Jeff Johnson, the Republican nominee for governor, provided a glimpse of his leadership style May 15, telling a Tea Party group he would “go all Scott Walker on Minnesota” if elected Nov. 4. So what is it about Walker’s Wisconsin that Johnson believes is worth replicating?
To answer that question – and to get a sense of what a Johnson administration might mean for union families – we’re analyzing the different approaches taken by Walker and labor-endorsed Minnesota Gov. Mark Dayton on four key issues over the last four years:
- Collective Bargaining (Tuesday)
- Education (Today)
- Wages and Economic Security (Thursday)
- Economic Growth (Friday)
Education. In addition to slashing teachers’ benefits and bargaining rights, Walker cut state funding for public school districts in Wisconsin by $834 million in his first year in office. That’s roughly the amount of new funding the state has funneled into public schools during Dayton’s four years in office.
Stephanie Bloomingdale, secretary-treasurer of the Wisconsin AFL-CIO, called Walker’s first education budget “the largest cut to schools in state history.” With 73 percent school districts in Wisconsin cutting staff or programming as a result of the budget cuts, she added, “our children are paying the price.”
Education Minnesota President Denise Specht, who leads the state’s largest union of school employees, warned that Johnson would lead Minnesota down a similar path.
“Walker has been a disaster for Wisconsin students, so it’s baffling why someone running for office in Minnesota would choose him as a role model,” she said. “Wisconsin is now investing $1,000 less per student than in 2008, which means the Wisconsin workforce will be at a competitive disadvantage for decades.”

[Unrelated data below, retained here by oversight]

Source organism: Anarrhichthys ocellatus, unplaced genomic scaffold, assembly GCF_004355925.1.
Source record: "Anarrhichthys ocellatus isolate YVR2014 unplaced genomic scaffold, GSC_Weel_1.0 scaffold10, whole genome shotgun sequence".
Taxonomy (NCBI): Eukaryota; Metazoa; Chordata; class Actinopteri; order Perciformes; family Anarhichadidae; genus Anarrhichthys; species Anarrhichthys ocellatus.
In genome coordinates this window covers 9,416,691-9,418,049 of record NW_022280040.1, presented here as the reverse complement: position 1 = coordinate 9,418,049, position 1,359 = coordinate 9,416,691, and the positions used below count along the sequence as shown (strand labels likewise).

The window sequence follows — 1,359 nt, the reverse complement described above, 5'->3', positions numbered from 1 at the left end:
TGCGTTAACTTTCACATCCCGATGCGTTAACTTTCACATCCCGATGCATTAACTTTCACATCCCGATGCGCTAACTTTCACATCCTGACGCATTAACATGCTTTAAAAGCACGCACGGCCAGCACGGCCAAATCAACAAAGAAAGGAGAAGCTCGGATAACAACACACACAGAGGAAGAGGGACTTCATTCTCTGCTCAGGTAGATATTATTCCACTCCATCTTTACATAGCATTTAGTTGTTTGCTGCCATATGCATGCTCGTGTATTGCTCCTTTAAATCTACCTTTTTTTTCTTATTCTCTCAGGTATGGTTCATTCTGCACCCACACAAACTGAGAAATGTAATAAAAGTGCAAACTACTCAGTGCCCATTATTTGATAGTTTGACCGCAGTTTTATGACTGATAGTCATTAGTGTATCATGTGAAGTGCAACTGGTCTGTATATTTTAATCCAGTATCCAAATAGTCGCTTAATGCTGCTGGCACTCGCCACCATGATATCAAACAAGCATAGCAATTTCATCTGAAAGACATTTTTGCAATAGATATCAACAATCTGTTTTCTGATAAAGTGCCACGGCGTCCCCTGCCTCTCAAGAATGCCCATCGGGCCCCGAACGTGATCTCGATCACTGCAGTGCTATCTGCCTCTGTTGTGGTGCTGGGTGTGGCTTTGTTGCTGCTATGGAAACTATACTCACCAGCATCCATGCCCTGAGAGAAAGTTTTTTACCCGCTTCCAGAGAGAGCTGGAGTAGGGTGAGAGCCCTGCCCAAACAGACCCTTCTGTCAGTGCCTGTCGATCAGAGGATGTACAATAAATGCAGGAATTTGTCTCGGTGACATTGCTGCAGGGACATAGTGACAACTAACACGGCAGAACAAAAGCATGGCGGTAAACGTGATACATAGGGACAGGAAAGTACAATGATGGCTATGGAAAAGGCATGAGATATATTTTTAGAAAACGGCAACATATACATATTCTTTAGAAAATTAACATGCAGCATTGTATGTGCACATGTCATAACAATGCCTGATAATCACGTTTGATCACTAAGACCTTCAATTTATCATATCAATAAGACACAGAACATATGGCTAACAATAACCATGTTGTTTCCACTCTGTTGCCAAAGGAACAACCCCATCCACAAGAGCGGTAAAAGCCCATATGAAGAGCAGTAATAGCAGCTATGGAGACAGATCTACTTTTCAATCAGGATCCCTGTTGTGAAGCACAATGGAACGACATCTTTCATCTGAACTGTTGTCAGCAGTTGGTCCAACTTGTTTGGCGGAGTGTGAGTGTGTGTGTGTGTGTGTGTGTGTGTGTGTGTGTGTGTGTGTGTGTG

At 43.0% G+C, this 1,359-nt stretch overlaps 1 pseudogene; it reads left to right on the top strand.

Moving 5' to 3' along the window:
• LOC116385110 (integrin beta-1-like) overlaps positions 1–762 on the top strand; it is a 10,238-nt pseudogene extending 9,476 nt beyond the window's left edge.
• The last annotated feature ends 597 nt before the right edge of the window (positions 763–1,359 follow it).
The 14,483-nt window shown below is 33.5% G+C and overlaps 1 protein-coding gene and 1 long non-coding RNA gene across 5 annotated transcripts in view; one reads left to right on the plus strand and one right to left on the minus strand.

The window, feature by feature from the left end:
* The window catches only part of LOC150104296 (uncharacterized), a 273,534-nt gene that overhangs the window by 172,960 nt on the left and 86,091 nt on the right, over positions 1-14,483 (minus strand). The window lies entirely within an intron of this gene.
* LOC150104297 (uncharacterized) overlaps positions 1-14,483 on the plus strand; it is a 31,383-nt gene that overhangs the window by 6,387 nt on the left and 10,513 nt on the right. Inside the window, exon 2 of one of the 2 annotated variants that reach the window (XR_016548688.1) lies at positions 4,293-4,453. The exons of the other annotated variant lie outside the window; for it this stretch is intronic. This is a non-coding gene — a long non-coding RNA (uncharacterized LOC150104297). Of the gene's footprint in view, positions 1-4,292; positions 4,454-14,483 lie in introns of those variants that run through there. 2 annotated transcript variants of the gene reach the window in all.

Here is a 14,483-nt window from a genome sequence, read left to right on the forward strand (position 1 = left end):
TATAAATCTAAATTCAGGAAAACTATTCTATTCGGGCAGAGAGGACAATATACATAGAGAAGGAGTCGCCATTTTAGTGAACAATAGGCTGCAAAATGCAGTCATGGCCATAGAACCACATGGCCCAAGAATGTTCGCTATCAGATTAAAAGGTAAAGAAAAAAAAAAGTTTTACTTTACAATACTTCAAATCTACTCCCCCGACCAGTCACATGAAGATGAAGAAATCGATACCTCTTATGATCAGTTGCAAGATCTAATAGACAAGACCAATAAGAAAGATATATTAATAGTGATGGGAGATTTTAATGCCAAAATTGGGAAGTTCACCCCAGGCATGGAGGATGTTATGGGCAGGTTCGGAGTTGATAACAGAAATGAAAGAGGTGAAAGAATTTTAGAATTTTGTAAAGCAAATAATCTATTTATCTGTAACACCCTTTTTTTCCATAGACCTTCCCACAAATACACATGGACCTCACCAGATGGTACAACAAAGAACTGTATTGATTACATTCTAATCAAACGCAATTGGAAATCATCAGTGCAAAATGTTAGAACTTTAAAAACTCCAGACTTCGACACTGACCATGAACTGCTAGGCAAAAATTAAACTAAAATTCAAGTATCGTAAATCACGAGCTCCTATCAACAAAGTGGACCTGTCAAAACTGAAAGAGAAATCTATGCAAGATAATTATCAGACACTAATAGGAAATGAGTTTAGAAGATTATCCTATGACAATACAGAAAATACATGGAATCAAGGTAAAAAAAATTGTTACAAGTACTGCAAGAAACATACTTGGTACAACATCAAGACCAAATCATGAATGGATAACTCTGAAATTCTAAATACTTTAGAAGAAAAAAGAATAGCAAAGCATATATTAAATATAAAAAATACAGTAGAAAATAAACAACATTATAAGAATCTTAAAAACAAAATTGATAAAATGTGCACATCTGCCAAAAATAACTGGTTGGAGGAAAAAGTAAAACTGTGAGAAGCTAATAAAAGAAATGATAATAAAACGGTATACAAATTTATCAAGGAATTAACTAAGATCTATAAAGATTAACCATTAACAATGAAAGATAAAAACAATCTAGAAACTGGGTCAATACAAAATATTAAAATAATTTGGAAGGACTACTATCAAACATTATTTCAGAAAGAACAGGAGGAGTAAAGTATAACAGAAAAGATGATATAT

Walker also has expanded Wisconsin’s private-school voucher program, which Specht called “out of control.” According to published reports, the voucher program has funneled $139 million from state coffers into failing private schools over the last 10 years – funds that could otherwise have supported public school districts.
Minnesota, meanwhile, is on the opposite path.
As a candidate, Dayton pledged to reverse a decade-long trend of dwindling support for Minnesota’s public schools. With help from pro-worker majorities elected to the Legislature two years ago, he signed bills to repay more than $2 billion borrowed from school districts, reduce class sizes and guarantee statewide access to all-day kindergarten.
That progress is at risk if Johnson is elected governor, Specht said
“If you’re in a working family that cares about the education of your children, there’s something you should know when you hear someone say he wants ‘go all Scott Walker’ on your state,” Specht said. “You should know that is a threat you can’t ignore.”